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Although stress levels are high, there is no indication that probationers have been any less compliant with court-ordered terms during the COVID-19 pandemic, according to Brian Mirasolo, deputy commissioner of field services for Massachusetts Probation Services.
“It’s pretty stable,” Mirasolo said. “There’s no more or less compliance, no difference really.”
Massachusetts Probation Services has taken a number of measures to accommodate probationers and probation officers during the current pandemic.
“There are definitely some differences, but the core function of our day-to-day hasn’t changed,” Mirasolo said. “We, just like everybody else, have had to adapt.”
Mirasolo said the differences probationers may experience now versus under normal circumstances depend on the “treatment programs” they are enrolled in during their probation.
“A big thing for us is a lot of our probationers are engaged in treatment programs across the state. A lot of places aren’t operating like they used to, some places are completely closed, some places Zoom, and other places are just completely open still,” Mirasolo said.
Probation officers have been directing probationers to virtual “telehealth” services whenever possible, but for some services, in-person interactions are absolutely necessary, such as when a probationer has to submit to a drug test.
“Obviously, there are more precautions,” Mirasolo said. “Our protocol is ramped up, making sure there is enough room (for those appearing in person for a test), and people are not queued up on top of each other.”
In total, Mirasolo said the “vast majority” of probation officer and probationer meetings are still “face-to-face,” but there is “more of a mix” and virtual meetings are also taking place.
Probationers are still expected to be in full compliance with court orders during the COVID-19 pandemic. If there are “technical issues” and a probationer can’t make a virtual meeting, probation officers will help rectify the situation.
Right now, courts have largely closed, and teleconferences are used sometimes if someone is in noncompliance, Mirasolo said. If it’s obvious someone is using drugs, probation officers will work to get them counseling and help during the COVID-19 pandemic.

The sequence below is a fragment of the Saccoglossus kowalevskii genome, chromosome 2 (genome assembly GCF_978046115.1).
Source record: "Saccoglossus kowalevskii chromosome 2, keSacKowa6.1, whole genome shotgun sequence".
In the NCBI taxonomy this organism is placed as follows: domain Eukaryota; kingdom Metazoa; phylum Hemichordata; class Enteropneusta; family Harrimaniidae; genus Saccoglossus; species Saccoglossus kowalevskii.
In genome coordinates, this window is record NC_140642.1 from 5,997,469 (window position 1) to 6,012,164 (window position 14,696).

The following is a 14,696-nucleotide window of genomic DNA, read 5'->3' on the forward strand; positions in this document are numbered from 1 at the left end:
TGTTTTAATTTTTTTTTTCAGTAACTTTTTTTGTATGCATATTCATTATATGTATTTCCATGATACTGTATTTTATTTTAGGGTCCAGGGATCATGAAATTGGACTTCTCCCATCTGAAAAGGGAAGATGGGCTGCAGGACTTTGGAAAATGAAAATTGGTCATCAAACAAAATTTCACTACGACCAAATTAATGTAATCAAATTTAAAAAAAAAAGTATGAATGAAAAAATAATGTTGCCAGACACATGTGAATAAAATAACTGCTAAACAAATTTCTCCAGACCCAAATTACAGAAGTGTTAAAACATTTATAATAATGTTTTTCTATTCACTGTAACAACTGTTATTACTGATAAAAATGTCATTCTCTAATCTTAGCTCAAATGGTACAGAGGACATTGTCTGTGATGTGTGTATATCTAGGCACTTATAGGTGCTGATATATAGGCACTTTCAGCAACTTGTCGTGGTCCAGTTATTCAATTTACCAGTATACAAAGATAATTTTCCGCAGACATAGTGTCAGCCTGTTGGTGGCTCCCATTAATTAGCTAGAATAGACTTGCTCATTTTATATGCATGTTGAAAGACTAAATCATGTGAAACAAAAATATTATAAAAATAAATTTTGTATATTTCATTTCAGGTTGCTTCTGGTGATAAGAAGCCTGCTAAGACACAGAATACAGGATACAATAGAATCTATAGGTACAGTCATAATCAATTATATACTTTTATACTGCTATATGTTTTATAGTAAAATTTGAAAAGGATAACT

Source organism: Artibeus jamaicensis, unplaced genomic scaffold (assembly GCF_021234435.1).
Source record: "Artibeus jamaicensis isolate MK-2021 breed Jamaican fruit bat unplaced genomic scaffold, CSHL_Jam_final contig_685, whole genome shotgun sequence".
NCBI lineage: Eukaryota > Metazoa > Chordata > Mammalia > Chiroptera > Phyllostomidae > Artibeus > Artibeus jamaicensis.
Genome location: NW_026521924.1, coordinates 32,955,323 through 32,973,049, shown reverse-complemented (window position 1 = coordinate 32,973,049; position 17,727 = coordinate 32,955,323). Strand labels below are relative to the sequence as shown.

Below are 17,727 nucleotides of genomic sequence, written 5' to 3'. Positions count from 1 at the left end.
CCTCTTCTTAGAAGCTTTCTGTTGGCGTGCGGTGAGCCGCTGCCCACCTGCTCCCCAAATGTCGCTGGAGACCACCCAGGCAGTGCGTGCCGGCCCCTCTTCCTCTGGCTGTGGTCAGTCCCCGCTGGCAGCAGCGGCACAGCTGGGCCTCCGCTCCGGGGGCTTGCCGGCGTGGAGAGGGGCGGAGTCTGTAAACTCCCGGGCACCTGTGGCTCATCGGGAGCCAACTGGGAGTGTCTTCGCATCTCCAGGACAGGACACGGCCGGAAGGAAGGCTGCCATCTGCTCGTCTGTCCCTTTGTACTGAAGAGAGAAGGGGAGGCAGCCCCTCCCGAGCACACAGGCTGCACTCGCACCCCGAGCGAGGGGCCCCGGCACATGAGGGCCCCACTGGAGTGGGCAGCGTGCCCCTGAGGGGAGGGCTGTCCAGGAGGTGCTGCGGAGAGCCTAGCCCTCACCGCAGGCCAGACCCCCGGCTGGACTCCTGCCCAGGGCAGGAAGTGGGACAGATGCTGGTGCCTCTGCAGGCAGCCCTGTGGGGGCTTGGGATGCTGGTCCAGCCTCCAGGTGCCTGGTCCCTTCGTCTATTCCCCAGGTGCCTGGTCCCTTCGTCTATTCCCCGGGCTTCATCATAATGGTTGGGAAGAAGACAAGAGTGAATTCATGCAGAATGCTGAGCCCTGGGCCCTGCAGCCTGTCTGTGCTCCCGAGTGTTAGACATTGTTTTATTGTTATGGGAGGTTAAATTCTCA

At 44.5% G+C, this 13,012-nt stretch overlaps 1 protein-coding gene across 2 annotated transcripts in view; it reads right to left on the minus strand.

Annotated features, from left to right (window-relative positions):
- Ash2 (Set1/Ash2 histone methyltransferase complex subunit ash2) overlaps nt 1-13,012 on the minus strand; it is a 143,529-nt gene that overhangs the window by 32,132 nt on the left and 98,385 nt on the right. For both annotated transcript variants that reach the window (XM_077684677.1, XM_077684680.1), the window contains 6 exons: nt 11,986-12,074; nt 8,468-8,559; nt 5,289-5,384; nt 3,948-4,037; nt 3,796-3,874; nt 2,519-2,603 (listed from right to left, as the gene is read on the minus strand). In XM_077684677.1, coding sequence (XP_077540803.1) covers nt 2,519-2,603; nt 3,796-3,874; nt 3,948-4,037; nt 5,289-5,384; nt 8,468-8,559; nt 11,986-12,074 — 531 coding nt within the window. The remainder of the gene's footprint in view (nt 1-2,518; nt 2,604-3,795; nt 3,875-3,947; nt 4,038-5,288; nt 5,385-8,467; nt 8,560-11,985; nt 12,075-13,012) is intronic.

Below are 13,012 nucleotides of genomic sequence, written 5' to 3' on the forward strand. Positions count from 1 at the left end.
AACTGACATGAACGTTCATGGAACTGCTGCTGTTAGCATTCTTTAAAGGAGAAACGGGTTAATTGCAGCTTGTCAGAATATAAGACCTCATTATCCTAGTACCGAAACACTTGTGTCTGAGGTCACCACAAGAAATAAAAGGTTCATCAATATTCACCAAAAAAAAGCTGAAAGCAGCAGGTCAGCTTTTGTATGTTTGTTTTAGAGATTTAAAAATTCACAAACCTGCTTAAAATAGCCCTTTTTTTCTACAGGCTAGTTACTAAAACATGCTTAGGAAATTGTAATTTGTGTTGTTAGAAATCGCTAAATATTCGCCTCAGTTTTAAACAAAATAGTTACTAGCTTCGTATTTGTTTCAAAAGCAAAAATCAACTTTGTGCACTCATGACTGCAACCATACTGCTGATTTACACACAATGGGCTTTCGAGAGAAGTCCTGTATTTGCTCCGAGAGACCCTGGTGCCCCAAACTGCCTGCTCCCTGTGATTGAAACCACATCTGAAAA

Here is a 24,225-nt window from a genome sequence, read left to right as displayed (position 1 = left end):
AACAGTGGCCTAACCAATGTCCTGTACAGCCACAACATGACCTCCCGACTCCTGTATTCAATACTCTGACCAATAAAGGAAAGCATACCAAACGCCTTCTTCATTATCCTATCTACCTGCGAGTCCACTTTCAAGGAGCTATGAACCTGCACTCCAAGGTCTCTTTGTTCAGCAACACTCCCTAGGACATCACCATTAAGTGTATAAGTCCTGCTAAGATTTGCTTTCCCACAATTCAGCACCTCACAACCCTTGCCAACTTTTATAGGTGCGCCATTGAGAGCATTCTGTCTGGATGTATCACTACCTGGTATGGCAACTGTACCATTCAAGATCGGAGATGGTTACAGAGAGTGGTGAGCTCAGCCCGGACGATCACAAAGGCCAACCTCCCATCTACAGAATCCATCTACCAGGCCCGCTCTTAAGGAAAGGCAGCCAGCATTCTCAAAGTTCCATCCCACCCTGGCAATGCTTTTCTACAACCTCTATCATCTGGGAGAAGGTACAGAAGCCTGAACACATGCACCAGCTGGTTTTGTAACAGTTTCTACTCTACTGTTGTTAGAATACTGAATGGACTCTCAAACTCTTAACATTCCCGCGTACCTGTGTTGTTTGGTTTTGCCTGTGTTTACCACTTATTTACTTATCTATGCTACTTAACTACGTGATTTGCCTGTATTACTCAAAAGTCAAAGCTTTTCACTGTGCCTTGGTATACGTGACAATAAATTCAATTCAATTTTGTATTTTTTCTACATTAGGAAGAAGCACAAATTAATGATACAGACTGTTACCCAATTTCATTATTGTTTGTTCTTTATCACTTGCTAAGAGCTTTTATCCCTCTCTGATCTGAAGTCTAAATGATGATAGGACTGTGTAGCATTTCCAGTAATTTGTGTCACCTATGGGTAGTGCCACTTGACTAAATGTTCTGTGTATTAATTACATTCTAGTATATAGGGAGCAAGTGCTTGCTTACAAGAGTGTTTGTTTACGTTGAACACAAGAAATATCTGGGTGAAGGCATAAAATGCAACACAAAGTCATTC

There are no firm plans in place long-term, because the COVID-19 pandemic is an evolving situation for probation services, as it is with other industries. Mirasolo said probation services are in frequent contact with health authorities for consultation on the best practices during the pandemic, and the main goal is to “keep everyone as safe as possible, while still continuing our mission and duty.”
Two local probationers, Marco and John (they did not wish to be identified by their full names in The Item), said the main issue during the pandemic is getting in touch with probation officers when virtual contact is requested, because many probationers do not have email addresses and are used to meeting with probation officers in person.
It causes a “lot of anxiety, because obviously, if (we) break probation, there’s going to be a warrant for our arrest immediately,” Marco said. “It causes a lot of anguish.”
Other probationers do not speak English, and have found it difficult to work virtually with probation officers who do not speak Spanish. Under normal circumstances, non-English speakers rely on interpreters during interactions with probation officers. Without the face-to-face contact, the interpreting doesn’t happen the same way, and people are forced to leave messages with their probation officers in their native language, hoping it gets translated somehow, John said.